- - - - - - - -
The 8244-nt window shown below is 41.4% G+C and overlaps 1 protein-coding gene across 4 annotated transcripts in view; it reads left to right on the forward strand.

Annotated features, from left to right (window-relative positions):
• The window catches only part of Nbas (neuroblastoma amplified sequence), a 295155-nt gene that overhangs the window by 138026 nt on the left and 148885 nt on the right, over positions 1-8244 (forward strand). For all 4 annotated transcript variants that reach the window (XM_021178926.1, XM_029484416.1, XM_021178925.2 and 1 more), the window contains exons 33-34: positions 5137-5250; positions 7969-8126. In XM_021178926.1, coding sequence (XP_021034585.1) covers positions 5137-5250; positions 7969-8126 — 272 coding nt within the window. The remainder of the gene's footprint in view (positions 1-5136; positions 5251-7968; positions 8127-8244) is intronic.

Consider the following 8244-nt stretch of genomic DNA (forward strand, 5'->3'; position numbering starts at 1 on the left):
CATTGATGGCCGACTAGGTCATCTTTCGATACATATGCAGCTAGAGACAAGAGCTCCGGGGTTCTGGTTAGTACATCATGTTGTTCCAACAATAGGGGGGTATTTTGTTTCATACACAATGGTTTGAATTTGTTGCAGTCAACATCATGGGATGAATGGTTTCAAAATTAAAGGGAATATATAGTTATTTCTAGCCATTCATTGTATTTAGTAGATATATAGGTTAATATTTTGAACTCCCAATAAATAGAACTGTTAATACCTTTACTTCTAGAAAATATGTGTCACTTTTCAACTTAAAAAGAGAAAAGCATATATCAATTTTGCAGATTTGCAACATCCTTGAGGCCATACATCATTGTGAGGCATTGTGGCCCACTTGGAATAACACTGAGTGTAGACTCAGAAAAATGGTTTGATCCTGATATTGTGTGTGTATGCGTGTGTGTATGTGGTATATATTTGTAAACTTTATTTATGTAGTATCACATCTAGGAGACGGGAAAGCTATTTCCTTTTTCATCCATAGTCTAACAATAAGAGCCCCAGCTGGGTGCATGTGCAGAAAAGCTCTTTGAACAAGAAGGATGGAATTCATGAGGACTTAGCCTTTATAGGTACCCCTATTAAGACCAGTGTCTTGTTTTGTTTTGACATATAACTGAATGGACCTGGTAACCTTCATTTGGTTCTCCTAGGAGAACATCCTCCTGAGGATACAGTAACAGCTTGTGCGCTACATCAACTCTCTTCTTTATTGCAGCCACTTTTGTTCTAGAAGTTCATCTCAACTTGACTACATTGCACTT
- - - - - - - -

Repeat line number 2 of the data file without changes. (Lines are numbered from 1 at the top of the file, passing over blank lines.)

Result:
Annotated features, from left to right (window-relative positions):